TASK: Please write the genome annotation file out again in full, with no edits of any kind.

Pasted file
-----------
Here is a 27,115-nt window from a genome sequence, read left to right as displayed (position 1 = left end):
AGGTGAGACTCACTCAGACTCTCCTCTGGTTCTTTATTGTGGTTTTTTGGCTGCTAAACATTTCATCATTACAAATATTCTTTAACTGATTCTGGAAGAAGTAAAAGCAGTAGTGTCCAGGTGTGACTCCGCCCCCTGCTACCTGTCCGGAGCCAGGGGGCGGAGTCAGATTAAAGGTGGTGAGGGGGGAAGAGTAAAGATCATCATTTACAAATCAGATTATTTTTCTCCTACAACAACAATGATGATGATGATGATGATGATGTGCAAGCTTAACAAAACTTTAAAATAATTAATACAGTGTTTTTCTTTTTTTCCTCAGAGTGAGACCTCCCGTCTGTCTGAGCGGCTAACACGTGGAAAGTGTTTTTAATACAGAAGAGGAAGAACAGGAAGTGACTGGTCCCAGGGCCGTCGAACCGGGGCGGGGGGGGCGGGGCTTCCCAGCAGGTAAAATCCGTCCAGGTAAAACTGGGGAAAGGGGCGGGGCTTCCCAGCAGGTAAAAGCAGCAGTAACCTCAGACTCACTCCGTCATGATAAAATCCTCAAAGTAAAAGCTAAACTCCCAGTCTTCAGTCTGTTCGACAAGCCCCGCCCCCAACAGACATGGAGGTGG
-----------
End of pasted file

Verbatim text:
Here is a 27,115-nt window from a genome sequence, read left to right as displayed (position 1 = left end):
AGGTGAGACTCACTCAGACTCTCCTCTGGTTCTTTATTGTGGTTTTTTGGCTGCTAAACATTTCATCATTACAAATATTCTTTAACTGATTCTGGAAGAAGTAAAAGCAGTAGTGTCCAGGTGTGACTCCGCCCCCTGCTACCTGTCCGGAGCCAGGGGGCGGAGTCAGATTAAAGGTGGTGAGGGGGGAAGAGTAAAGATCATCATTTACAAATCAGATTATTTTTCTCCTACAACAACAATGATGATGATGATGATGATGATGTGCAAGCTTAACAAAACTTTAAAATAATTAATACAGTGTTTTTCTTTTTTTCCTCAGAGTGAGACCTCCCGTCTGTCTGAGCGGCTAACACGTGGAAAGTGTTTTTAATACAGAAGAGGAAGAACAGGAAGTGACTGGTCCCAGGGCCGTCGAACCGGGGCGGGGGGGGCGGGGCTTCCCAGCAGGTAAAATCCGTCCAGGTAAAACTGGGGAAAGGGGCGGGGCTTCCCAGCAGGTAAAAGCAGCAGTAACCTCAGACTCACTCCGTCATGATAAAATCCTCAAAGTAAAAGCTAAACTCCCAGTCTTCAGTCTGTTCGACAAGCCCCGCCCCCAACAGACATGGAGGTGG